Mathematics Stack Exchange is a question and answer site for people studying math at any level and professionals in related fields. Join them; it only takes a minute:

Sign up
Here's how it works:
  1. Anybody can ask a question
  2. Anybody can answer
  3. The best answers are voted up and rise to the top

Is the following assertion true/known?

Let $V$ be a Banach space and let $T\colon \ell_1\to V$ be a bounded linear operator. Is it true that $T$ is not weakly compact if and only if there is a complemented subspace $X$ of $\ell_1$ (thus, isomorphic to $\ell_1$) such that $T|_X\colon X\to T(X)$ is an isomorphism?

Of course, the part 'only if' is trivial.

I've got some evidences that it might be true, yet I am not sure one thing in my proof.

share|cite|improve this question
up vote 4 down vote accepted

It is not true. Consider a continuous linear surjection of $\ell_1$ onto $c_0$; such a map exists and is strictly singular (every operator from $\ell_1$ to $c_0$ is strictly singular).

What is true is the following result Pelczynski:

Theorem. Let $\mu$ be a non-trivial measure on the field of all Borel subsets of some topological space and $T: X\longrightarrow L_1(\mu)$ a bounded linear operator. The following are equivalent:

  1. $T$ is not weakly compact.
  2. $T$ factors the identity operator of $\ell_1$.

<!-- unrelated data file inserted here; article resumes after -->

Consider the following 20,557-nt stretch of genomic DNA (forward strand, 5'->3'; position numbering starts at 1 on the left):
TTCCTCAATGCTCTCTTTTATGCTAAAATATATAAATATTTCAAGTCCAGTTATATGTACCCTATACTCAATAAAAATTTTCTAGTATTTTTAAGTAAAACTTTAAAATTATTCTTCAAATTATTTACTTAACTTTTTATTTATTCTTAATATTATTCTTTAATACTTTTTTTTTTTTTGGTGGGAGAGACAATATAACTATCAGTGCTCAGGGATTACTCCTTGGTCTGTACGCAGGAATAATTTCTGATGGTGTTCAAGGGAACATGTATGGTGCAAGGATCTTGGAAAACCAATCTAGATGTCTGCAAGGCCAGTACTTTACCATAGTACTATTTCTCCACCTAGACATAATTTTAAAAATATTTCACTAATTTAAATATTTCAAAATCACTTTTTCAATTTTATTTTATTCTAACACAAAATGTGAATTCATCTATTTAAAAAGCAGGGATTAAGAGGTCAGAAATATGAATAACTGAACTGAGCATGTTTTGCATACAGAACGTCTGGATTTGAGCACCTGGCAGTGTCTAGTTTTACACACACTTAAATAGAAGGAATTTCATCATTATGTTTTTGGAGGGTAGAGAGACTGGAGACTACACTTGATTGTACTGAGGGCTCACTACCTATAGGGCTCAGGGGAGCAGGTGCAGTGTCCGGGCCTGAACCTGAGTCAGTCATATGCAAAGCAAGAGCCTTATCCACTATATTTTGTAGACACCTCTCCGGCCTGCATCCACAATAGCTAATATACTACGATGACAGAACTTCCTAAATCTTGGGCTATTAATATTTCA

3. There exists a complemented subspace $Y$ of $X$ such that $T|_Y$ is an isomorphism, $Y$ (and hence $T(Y)$ also) is isomorphic to $\ell_1$ and $T(Y)$ is complemented in $L_1(\mu)$.
  4. $T$ is strictly cosingular.

Moreover, if $X$ has the Dunford-Pettis property, then 1.-4. above are equivalent to:

$5.$ $T$ is strictly singular.

This result is proved in Pelczynski's paper On strictly singular and strictly cosingular operators. II. Strictly singular and strictly cosingular operators in $L_1(\nu)$ spaces, Bull. Acad. Polon. Sci. Ser. Sci. Math. Astronom. Phys. 13 (1965) 37-41. It generalises earlier joint work of Kadets and Pelczynski that showed that a nonreflexive subspace of an $L_1(\mu)$ space contains a subspace that is isomorphic to $\ell_1$ and complemented in the ambient space $L_1(\mu)$.

Pelczynski's theorem above for non-weakly compact operators into $L_1(\mu)$ spaces is, in a sense, dual to his theorem asserting that an operator from a $C(K)$ space is non-weakly compact if and only if it fixes a copy of $c_0$. As Pelczynski points out in the beginning to part I. of the above paper, "these results are closely connected with criteria of weak compactness of linear operators in $C(S)$ and $L_1(\nu)$ spaces due to Grothendieck".

share|cite|improve this answer

Your Answer


By posting your answer, you agree to the privacy policy and terms of service.

Not the answer you're looking for? Browse other questions tagged or ask your own question.